Unleashing the green economy in Asia
Barclays partnership with Unreasonable Group, ‘Unreasonable Impact’, is launching its global work in Singapore, rapidly scaling up selected entrepreneurs and helping them to create thousands of new jobs while addressing key environmental issues.
The Asia Pacific programme is an intensive two-week accelerator supporting growth-stage ventures across China, Hong Kong, India, Japan, and Singapore. Successive programmes will continue to be run in the UK and US during the back half of 2017.
The ultimate goal of Unreasonable Impact is to create a global network centered around scaling impact entrepreneurs as job creators worldwide.
The Singapore accelerator
Asia’s 15 programme participants are an exciting, innovative mix. They range from Bakeys Foods, the maker of edible, nutritious and biodegradable cutlery; to Jeplan, a “closed loop for clothes” company, efficiently creating recycled polyester from old clothes; to Vitargent, a pioneer of safety testing technology that uses fish embryos instead of animals to test for toxicity in consumer products.
The participating entrepreneurs will receive mentorship from external business experts and serial entrepreneurs, such as Jeff Hoffman, one of the founders of Priceline.com, UBid and other successful startups; Tom Chi, co-founder of Google Glass and Google’s self-driving car; Keyur Patel, Silicon Valley-based investor and MD of Fuse Capital; and Christine Chan, former NASA Global Change Fellow and founder of Chan Environmental Consulting.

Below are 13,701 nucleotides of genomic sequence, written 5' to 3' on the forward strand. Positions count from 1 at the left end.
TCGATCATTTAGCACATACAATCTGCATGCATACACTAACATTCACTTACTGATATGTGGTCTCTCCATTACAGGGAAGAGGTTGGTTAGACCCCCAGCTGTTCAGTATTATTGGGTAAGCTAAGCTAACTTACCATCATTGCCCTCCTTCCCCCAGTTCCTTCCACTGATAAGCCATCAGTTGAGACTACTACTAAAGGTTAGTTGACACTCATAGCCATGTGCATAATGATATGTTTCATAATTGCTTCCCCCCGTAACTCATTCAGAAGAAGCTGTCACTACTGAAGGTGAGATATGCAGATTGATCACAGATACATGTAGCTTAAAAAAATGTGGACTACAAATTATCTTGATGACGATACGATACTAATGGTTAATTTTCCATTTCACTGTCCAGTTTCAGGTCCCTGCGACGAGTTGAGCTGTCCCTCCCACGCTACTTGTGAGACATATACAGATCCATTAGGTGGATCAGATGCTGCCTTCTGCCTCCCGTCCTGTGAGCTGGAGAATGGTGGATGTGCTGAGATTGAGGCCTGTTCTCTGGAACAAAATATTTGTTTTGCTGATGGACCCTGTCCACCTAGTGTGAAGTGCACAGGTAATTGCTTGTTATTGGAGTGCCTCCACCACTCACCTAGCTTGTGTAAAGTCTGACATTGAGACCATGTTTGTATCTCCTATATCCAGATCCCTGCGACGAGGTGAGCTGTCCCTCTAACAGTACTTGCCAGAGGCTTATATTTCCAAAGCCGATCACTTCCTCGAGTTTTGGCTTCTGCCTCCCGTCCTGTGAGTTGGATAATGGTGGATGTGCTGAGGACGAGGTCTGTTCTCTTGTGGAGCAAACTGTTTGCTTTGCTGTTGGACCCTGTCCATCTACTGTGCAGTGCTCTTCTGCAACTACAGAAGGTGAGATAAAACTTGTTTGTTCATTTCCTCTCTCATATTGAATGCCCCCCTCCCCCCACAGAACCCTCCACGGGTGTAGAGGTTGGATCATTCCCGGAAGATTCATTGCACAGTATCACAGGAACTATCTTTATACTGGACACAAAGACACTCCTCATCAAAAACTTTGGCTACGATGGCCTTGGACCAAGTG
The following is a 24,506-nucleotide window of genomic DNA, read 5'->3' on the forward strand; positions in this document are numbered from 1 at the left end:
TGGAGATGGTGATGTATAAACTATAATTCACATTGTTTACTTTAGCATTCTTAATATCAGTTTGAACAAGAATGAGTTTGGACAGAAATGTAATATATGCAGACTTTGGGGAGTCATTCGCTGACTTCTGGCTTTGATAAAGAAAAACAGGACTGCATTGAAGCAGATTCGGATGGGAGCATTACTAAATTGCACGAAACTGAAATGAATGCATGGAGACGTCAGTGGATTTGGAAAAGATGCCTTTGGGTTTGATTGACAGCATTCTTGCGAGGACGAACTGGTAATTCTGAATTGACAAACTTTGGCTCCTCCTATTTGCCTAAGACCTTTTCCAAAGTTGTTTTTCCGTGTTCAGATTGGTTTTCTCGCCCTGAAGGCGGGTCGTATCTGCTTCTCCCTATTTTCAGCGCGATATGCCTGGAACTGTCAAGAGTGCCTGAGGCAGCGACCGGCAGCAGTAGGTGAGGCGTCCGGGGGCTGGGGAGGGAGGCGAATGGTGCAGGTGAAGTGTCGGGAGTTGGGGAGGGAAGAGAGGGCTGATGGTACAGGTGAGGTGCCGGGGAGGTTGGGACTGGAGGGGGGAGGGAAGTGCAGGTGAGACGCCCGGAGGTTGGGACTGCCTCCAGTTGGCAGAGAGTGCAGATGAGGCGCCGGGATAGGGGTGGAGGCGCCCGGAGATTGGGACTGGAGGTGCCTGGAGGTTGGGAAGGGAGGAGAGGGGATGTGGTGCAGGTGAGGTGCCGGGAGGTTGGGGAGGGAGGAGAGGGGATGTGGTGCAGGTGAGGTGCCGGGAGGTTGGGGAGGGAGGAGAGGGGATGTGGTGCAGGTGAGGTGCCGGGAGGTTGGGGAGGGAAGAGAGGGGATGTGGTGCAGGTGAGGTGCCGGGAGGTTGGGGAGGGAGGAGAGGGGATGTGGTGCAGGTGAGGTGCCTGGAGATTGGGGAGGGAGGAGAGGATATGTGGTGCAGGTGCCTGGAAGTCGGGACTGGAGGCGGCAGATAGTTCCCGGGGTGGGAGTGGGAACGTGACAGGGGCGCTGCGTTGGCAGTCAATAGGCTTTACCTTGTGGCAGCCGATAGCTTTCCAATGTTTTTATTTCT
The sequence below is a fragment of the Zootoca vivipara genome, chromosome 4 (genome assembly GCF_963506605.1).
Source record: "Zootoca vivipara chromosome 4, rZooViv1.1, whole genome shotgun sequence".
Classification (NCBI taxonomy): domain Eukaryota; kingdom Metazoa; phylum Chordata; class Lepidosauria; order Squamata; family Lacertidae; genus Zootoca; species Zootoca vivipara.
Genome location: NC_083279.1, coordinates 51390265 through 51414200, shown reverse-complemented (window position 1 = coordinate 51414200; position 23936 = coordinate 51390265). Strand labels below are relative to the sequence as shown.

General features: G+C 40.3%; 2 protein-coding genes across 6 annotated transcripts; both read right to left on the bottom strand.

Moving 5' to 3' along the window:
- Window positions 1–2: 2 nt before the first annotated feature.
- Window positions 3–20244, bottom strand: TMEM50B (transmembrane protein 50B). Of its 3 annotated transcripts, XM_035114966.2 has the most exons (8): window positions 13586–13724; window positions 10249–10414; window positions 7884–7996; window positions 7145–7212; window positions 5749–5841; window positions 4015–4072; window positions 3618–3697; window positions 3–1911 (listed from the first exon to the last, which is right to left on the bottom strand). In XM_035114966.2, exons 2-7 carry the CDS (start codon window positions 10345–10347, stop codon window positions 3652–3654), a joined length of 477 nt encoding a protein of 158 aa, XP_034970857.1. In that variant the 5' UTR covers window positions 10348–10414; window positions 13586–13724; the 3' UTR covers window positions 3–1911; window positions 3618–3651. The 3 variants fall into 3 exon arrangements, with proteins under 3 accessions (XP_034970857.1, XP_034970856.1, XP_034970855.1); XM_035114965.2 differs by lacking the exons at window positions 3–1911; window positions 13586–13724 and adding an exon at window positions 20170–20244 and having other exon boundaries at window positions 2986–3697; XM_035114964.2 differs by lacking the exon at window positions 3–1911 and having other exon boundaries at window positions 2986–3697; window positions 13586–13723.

All the participants will be pushed to overcome the key business challenges they face to help realise their ambitions for positive change.
One of the participants from last year’s US Accelerator, Ian Rosenberger, founder and CEO of Thread, said this about his time at Unreasonable Impact: “Over the past four years, I feel like I’ve been walking on a high wire without a net.
"Slowly…I feel like for the first time, a net is being pulled underneath me. That not only makes you want to walk faster across the high wire, it also makes you feel like doing flips on it. When you feel like you have support and genuine people backing you up who have no outside interest other than to see you have an impact and succeed, it empowers you to do things you wouldn’t normally do. From a macro perspective, you can’t ask for anything more as an entrepreneur."
Thread turns trash into fabric, employing thousands in Haiti and ensuring a highly transparent supply chain. They also recently announced a significant apparel partnership with Timberland.